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Collection
Global Rights is an international human rights advocacy organization headquartered in Washington D.C. The Global Rights Records span the dates 1980-2006 and consist of correspondence, administrative, research and project files, and printed material related to the work of Global Rights (known before 2003 as the International Human Rights Law Group - IHRLG), a human rights advocacy organization based in Washington D.C. Material in this collection documents human rights abuses in various contexts while also providing insight into the complex administrative issues facing nongovernmental organizations working to curb those violations. The collection is divided into series for Administrative Files, Country Files, Printed Material, and Project Files. The Administrative Files Series contains records of meetings of the board of directors of Global Rights, executive correspondence, and training material for human rights advocates. Material in the Country Files Series documents Global Right's activities in specific countries, generally concentrated in Africa, East Asia, and Latin America. Files on human rights and social conditions in Afghanistan, Bosnia and Hercegovina, the Democratic Republic of Congo, Nigeria, Sierra Leone, and Zaire are among the most extensive in the series but other countries are also represented. The Printed Material Series chiefly consists of articles and speeches by IHRLG/Global Rights staff, and reports by the IHRLG on human rights in many countries. Various issue-based advocacy efforts chronicled in the Project Files Series complete the collection. Activities documented in this series include increasing legal infrastructure in Cambodia through the Cambodian Defenders Project; advocating for women's rights (economic and sexual) and targeting sexual slavery and human trafficking; and targeting racial discrimination in the U.S. and abroad. An extensive set of project files relates to advocacy for the ratification of human rights treaties, and documents several international meetings such as UN's Meeting of the States Parties to the International Covenant on Civil and Political Rights, the Meeting of the States Parties to the International Convention on the Elimination of All Forms of Racial Discrimination, and the Convention on the Elimination of All Forms of Discrimination against Women (1980).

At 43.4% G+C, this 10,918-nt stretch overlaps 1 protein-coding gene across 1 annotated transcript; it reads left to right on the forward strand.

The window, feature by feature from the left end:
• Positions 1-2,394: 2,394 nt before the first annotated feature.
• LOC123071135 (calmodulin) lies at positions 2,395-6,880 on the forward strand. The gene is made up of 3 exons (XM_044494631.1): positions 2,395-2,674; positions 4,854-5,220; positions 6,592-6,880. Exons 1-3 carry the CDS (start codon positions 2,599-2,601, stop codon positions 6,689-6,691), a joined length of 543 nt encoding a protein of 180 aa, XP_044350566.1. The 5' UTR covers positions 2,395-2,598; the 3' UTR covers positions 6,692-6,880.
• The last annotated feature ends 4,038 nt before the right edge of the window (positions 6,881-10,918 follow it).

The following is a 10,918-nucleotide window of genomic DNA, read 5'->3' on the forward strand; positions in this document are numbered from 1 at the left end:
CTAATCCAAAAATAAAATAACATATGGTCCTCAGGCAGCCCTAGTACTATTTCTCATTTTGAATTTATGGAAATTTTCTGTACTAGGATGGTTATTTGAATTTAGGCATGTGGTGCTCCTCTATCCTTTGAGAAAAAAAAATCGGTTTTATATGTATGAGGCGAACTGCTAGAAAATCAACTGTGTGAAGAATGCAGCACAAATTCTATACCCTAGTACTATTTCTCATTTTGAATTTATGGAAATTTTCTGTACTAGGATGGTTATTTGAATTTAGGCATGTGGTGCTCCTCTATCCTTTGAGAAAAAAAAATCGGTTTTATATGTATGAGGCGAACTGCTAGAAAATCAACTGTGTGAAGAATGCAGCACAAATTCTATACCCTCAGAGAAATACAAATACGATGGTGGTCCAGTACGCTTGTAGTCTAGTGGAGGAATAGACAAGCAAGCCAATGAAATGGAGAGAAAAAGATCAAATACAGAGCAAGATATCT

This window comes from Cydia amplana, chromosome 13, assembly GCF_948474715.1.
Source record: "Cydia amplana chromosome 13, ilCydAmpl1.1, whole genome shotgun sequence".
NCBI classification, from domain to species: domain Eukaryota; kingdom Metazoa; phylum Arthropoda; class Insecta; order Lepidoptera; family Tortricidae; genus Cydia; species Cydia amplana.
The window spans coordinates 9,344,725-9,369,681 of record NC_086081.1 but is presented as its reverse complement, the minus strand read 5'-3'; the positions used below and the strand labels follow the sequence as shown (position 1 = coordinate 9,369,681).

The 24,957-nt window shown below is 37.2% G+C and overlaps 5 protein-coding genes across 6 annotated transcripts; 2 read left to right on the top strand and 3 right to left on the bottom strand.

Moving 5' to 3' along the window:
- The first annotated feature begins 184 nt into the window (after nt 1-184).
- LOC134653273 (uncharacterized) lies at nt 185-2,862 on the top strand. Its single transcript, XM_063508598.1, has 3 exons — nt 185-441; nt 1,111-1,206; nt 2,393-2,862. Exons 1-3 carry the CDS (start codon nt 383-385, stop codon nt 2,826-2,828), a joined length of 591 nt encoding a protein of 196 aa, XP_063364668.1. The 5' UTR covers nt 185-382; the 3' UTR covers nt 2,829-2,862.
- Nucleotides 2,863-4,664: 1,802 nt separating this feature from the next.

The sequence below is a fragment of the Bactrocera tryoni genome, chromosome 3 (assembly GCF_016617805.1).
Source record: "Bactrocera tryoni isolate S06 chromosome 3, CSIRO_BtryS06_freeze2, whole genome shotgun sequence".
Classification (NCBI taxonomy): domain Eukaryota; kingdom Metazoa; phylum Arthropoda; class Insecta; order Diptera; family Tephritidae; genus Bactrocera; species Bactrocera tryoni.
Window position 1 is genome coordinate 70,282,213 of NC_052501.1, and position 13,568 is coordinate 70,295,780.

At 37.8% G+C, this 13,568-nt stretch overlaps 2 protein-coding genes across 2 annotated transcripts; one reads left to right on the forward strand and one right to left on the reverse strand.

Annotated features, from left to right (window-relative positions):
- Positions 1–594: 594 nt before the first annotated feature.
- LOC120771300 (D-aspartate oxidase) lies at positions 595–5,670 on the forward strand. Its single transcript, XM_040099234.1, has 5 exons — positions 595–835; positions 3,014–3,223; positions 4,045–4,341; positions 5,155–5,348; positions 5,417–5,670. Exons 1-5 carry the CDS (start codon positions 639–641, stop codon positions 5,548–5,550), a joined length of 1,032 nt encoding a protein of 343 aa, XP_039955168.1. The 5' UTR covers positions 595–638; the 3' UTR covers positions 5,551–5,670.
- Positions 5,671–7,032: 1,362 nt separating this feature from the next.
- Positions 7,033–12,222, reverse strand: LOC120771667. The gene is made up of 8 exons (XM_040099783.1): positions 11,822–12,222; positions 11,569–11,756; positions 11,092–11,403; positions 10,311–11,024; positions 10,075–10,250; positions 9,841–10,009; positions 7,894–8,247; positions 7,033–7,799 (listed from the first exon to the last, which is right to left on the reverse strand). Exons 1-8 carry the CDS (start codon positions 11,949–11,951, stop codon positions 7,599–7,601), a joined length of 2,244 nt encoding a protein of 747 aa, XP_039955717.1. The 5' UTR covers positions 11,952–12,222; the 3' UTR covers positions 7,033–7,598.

The Global Rights Records span the dates 1980-2006 and consist of correspondence, administrative, research and project files, and printed material related to the work of Global Rights (known before 2003 as the International Human Rights Law Group (IHRLG)), a human rights advocacy organization based in Washington D.C. Material in this collection documents human rights abuses in various contexts while also providing insight into the complex administrative issues facing nongovernmental organizations working to curb those violations. The collection is divided into series for Administrative Files, Country Files, Printed Material, and Project Files. The Aministrative Files Series contains records of meetings of the board of directors of Global Rights, executive correspondence, and training material for human rights advocates. Material in the Country Files Series documents the group's activities in specific countries, generally concentrated in Africa, East Asia, and Latin America. Files on Afghanistan, Bosnia and Hercegovina, the Democratic Republic of Congo, Nigeria, Sierra Leone, and Zaire are among the most extensive in the collection. The Printed Material Series chiefly consists of articles and speeches by IHRLG/Global Rights staff and reports by the IHRLG on human rights in many countries. Various issue-based advocacy efforts chronicled in the Project Files Series complete the collection. Activities documented in this series include increasing legal infrastructure in Cambodia through the Cambodian Defenders Project; advocating for women's rights (economic and sexual) and targeting sexual slavery and human trafficking; and targeting racial discrimination in the U.S. and abroad. An extensive set of project files relates to advocacy for the ratification of human rights treaties, and documents several international meetings such as UN's Meeting of the States Parties to the International Covenant on Civil and Political Rights, the Meeting of the States Parties to the International Convention on the Elimination of All Forms of Racial Discrimination, and the Convention on the Elimination of All Forms of Discrimination against Women (1980).